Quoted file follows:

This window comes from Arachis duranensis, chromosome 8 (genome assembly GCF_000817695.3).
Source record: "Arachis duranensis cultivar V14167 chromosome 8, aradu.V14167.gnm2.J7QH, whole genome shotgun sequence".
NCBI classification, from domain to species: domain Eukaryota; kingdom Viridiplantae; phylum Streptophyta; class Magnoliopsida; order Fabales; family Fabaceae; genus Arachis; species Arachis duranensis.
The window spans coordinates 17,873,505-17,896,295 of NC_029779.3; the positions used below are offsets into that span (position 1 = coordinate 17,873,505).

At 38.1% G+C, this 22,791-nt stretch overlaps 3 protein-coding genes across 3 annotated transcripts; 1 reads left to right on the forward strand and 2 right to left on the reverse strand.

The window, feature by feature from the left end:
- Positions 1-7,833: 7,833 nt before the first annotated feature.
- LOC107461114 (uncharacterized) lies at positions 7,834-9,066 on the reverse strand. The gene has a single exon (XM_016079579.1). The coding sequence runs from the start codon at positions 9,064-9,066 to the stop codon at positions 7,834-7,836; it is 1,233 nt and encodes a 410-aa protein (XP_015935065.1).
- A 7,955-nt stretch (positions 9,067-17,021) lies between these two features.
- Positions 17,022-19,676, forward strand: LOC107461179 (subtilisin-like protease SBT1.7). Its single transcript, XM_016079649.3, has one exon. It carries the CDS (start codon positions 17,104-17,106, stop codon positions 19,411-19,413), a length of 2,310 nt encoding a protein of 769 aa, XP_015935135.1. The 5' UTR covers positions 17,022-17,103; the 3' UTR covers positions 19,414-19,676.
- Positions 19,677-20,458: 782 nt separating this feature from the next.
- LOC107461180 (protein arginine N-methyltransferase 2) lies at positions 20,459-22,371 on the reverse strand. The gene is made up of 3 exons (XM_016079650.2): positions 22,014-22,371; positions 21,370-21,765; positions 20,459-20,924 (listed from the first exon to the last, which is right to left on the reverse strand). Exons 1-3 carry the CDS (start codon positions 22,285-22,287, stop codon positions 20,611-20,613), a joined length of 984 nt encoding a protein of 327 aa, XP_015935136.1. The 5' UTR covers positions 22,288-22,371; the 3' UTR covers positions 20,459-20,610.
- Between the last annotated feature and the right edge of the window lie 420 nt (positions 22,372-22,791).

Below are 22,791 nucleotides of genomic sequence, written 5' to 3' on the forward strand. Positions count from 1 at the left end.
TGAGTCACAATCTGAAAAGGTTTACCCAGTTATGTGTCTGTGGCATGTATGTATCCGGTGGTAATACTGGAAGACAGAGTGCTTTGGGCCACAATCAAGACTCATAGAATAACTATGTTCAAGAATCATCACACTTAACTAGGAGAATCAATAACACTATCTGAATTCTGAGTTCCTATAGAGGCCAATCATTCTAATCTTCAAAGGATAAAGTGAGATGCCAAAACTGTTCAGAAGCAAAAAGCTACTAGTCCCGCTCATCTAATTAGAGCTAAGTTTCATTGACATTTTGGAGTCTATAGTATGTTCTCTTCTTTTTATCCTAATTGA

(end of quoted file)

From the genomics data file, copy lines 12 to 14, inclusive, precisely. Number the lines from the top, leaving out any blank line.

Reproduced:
- LOC107461180 (protein arginine N-methyltransferase 2) lies at positions 20,459-22,371 on the reverse strand. The gene is made up of 3 exons (XM_016079650.2): positions 22,014-22,371; positions 21,370-21,765; positions 20,459-20,924 (listed from the first exon to the last, which is right to left on the reverse strand). Exons 1-3 carry the CDS (start codon positions 22,285-22,287, stop codon positions 20,611-20,613), a joined length of 984 nt encoding a protein of 327 aa, XP_015935136.1. The 5' UTR covers positions 22,288-22,371; the 3' UTR covers positions 20,459-20,610.
- Between the last annotated feature and the right edge of the window lie 420 nt (positions 22,372-22,791).

Below are 22,791 nucleotides of genomic sequence, written 5' to 3' on the forward strand. Positions count from 1 at the left end.